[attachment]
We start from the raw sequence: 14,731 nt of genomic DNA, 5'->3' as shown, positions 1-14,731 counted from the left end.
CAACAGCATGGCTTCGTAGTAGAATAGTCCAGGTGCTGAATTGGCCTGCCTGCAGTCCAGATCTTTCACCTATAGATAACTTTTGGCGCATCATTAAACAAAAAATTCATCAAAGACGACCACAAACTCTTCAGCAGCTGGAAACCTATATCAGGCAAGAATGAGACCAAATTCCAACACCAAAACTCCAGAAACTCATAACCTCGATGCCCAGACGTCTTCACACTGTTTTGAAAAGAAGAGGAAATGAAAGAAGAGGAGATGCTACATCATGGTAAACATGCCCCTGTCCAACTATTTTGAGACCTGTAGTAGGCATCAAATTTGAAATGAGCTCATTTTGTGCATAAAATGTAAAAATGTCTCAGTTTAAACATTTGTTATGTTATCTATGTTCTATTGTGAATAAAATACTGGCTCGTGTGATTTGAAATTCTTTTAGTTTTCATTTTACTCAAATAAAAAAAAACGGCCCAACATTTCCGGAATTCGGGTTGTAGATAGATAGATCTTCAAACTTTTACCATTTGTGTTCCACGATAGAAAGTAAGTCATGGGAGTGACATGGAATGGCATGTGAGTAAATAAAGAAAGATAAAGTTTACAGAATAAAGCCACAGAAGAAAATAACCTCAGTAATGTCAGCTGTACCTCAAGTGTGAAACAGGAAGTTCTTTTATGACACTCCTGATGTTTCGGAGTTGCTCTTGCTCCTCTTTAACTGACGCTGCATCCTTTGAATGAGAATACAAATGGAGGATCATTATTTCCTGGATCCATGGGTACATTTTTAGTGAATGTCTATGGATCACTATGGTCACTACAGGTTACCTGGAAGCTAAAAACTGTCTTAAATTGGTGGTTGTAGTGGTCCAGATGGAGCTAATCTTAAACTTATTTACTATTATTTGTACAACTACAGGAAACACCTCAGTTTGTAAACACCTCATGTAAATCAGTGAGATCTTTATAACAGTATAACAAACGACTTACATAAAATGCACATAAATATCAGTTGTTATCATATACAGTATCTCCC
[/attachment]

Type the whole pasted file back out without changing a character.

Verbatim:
We start from the raw sequence: 14,731 nt of genomic DNA, 5'->3' as shown, positions 1-14,731 counted from the left end.
CAACAGCATGGCTTCGTAGTAGAATAGTCCAGGTGCTGAATTGGCCTGCCTGCAGTCCAGATCTTTCACCTATAGATAACTTTTGGCGCATCATTAAACAAAAAATTCATCAAAGACGACCACAAACTCTTCAGCAGCTGGAAACCTATATCAGGCAAGAATGAGACCAAATTCCAACACCAAAACTCCAGAAACTCATAACCTCGATGCCCAGACGTCTTCACACTGTTTTGAAAAGAAGAGGAAATGAAAGAAGAGGAGATGCTACATCATGGTAAACATGCCCCTGTCCAACTATTTTGAGACCTGTAGTAGGCATCAAATTTGAAATGAGCTCATTTTGTGCATAAAATGTAAAAATGTCTCAGTTTAAACATTTGTTATGTTATCTATGTTCTATTGTGAATAAAATACTGGCTCGTGTGATTTGAAATTCTTTTAGTTTTCATTTTACTCAAATAAAAAAAAACGGCCCAACATTTCCGGAATTCGGGTTGTAGATAGATAGATCTTCAAACTTTTACCATTTGTGTTCCACGATAGAAAGTAAGTCATGGGAGTGACATGGAATGGCATGTGAGTAAATAAAGAAAGATAAAGTTTACAGAATAAAGCCACAGAAGAAAATAACCTCAGTAATGTCAGCTGTACCTCAAGTGTGAAACAGGAAGTTCTTTTATGACACTCCTGATGTTTCGGAGTTGCTCTTGCTCCTCTTTAACTGACGCTGCATCCTTTGAATGAGAATACAAATGGAGGATCATTATTTCCTGGATCCATGGGTACATTTTTAGTGAATGTCTATGGATCACTATGGTCACTACAGGTTACCTGGAAGCTAAAAACTGTCTTAAATTGGTGGTTGTAGTGGTCCAGATGGAGCTAATCTTAAACTTATTTACTATTATTTGTACAACTACAGGAAACACCTCAGTTTGTAAACACCTCATGTAAATCAGTGAGATCTTTATAACAGTATAACAAACGACTTACATAAAATGCACATAAATATCAGTTGTTATCATATACAGTATCTCCC